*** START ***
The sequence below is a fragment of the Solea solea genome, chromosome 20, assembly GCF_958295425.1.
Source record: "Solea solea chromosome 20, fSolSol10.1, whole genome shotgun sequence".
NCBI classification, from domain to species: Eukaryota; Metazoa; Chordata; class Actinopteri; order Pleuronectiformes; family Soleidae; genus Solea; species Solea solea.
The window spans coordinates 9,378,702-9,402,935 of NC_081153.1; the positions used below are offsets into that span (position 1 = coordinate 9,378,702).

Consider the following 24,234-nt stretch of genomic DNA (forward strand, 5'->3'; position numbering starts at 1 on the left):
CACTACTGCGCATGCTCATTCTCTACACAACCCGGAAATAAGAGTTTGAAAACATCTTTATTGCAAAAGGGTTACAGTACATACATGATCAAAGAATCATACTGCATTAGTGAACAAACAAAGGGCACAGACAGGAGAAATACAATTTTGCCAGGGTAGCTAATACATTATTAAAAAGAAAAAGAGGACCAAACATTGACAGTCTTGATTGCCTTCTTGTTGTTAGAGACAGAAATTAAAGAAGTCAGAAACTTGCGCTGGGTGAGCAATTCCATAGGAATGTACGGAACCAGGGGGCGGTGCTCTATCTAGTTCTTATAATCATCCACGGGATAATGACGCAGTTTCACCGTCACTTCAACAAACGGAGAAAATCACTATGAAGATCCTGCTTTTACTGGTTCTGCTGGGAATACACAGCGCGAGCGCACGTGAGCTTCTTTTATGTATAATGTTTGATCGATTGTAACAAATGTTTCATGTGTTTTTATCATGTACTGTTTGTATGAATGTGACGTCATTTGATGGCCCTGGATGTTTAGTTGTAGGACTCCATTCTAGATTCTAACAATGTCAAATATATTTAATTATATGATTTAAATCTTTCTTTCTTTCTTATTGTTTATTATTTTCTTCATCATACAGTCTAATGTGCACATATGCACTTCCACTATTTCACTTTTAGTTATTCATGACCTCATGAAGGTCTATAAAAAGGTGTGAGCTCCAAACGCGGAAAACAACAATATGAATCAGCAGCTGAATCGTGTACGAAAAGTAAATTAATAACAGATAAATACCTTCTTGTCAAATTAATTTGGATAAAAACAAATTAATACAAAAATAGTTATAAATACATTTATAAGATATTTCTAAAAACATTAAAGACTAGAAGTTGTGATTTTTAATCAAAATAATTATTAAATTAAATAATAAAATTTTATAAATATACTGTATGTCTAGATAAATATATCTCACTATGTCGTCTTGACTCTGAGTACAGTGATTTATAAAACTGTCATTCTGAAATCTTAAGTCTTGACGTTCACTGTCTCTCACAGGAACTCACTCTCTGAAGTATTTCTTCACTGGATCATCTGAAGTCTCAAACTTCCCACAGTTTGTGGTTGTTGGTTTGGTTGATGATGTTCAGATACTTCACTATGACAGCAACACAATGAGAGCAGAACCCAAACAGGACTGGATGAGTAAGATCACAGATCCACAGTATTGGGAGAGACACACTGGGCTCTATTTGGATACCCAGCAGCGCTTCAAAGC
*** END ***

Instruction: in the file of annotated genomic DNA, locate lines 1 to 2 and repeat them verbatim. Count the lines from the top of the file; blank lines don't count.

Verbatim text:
The sequence below is a fragment of the Solea solea genome, chromosome 20, assembly GCF_958295425.1.
Source record: "Solea solea chromosome 20, fSolSol10.1, whole genome shotgun sequence".